You must hand it to American director Ron Howard for resisting the temptation of “Hollywood,” the true story of the Thai cave rescue.
But when the tale is as unusual and well-known as the rescue of 12 children and their soccer coach from a flooded cave in 2018, any cheap gimmicks to overstate the events will be crystal clear.
Everyone knows at least the broad strokes of those intense eighteen days. Most importantly, everyone knows the ending, so you can’t inject false suspense, especially when the real stuff is really crazy.
As a dramatization, Thirteen Lives follows an excellent documentary from Nat Geo, a less successful independent film that predates the Netflix mini-series. The Thai Cave Rescue is a great story, so it’s from catnip to storyteller.
Howard’s film is a restrained but still poignant retelling, driven by a commitment to realism and a deep respect for all involved. You can feel this belief in the best people at the worst possible moment running through the veins of the film, and it strengthens Thirteen Lives’ grip on the audience.
Starring Viggo Mortensen, Colin Farrell, and Joel Edgerton, the narrative is primarily built around British cave divers Richard Stanton (Mortensen) and John Volanthen (Farrell) who first locate the missing boys over a week after they were last seen.
and Australian diver and anesthesiologist Richard Harris (Edgerton) who was recruited into the expedition because of his specialized skill.
Thirteen Lives delves into the moral pitfalls and hesitations over the painful decision to sedate the boys so they can be recovered through a treacherous system of tunnels in a five-hour dive.
While we know it was ultimately a successful mission, the personal cost to the participants takes a toll in the hands of the consummate actors and Howard’s consistent skills and vocal instincts as a director.
Those scenes, while quiet and almost rumination compared to the dive sequences, are what sets Thirteen Lives apart from the best action documentary. The Nat Geo doco The Rescue is an impressive work but there is something special – not better, just different – about the dramatic acting.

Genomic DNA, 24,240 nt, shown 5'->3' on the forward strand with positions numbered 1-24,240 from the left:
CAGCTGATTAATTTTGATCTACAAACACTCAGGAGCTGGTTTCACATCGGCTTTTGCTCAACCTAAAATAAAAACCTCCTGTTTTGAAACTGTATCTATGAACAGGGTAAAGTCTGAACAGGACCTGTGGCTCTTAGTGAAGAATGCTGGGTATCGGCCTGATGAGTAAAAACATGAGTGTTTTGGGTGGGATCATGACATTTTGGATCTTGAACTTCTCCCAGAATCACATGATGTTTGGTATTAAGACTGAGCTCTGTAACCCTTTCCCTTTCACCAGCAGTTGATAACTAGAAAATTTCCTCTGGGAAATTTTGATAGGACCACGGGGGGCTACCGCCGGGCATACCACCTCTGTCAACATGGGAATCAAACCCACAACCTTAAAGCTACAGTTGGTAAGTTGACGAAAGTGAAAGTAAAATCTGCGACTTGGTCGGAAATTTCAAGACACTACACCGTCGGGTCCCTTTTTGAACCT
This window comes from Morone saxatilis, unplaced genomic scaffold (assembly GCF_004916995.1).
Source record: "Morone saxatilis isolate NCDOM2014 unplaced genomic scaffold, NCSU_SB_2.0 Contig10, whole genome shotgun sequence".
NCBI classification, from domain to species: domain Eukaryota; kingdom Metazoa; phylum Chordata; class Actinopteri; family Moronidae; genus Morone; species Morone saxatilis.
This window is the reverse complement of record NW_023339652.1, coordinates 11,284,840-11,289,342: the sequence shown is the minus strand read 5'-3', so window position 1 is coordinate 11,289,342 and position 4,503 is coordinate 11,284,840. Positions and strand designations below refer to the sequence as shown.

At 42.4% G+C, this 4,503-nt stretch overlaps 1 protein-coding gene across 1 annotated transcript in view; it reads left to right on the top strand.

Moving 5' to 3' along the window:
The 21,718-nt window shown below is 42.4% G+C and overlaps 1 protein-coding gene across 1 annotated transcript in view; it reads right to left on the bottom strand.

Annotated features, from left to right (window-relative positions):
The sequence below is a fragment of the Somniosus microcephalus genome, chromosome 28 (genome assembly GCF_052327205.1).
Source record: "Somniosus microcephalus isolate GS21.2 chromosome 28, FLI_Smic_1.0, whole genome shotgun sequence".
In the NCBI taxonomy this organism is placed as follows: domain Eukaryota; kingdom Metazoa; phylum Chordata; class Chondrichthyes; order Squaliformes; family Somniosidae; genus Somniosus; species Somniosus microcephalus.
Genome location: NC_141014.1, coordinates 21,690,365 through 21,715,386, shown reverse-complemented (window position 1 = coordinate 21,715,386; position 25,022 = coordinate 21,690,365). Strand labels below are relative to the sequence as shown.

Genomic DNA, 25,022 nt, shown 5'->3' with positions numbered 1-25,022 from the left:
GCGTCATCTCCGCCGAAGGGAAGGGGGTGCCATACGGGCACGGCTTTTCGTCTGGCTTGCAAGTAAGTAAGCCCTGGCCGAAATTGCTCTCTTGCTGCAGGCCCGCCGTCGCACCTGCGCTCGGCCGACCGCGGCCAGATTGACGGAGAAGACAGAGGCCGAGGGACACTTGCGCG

Of course, the standout piece for Thirteen Lives are those immersive sequences. It is not about simulating documentary reality but there is realism to the underwater scenes.
Thai cinematographer Sayombo Mukdeprom, a frequent collaborator with esteemed filmmaker Apichatpong Werasethakul, does a wonderful job of evoking the intensity of those moments.
The waters are foggy, the currents are strong and sometimes you can not see what is happening, which recreates the difficult conditions under which all divers work, highlighting the impossibility of their task.
Thirteen Lives are from Stanton and Volanthen centers who test it out because they are the rights to their lives that filmmakers enjoy. But despite this, the film largely avoids any complicated, hateful accounts of the white saviour, exposing his network more broadly by giving time to the many people involved in the rescue.
This includes Thai Navy SEALs, including Saman Konan (Sokolawat Kanarut), the man who died during the mission, Narongsak Osatanakorn (Sagak Punthanakit), the coordinating governor of the operation and Thathit Natisri (Novand Punai), the water engineer who leads a large group of volunteers atop the mountain Trying to stop the flow of water into the caves.
The film captures the scale of the process and the power of that collaboration, even if it isn’t able to pay enough attention to each experience. There are sections that feel rushed and stories that seem untold, but even a two-and-a-half hour movie doesn’t have the time for everything.
The boys’ perspective will be the focus of the mini-series Thai Cave Rescue after the team struck a deal with Netflix for their rights to life.
Thirteen Lives isn’t the full story but it is a captivating piece from an exceptional moment.
Rating: 3.5 / 5
Thirteen Lives are now streaming on Amazon Prime Video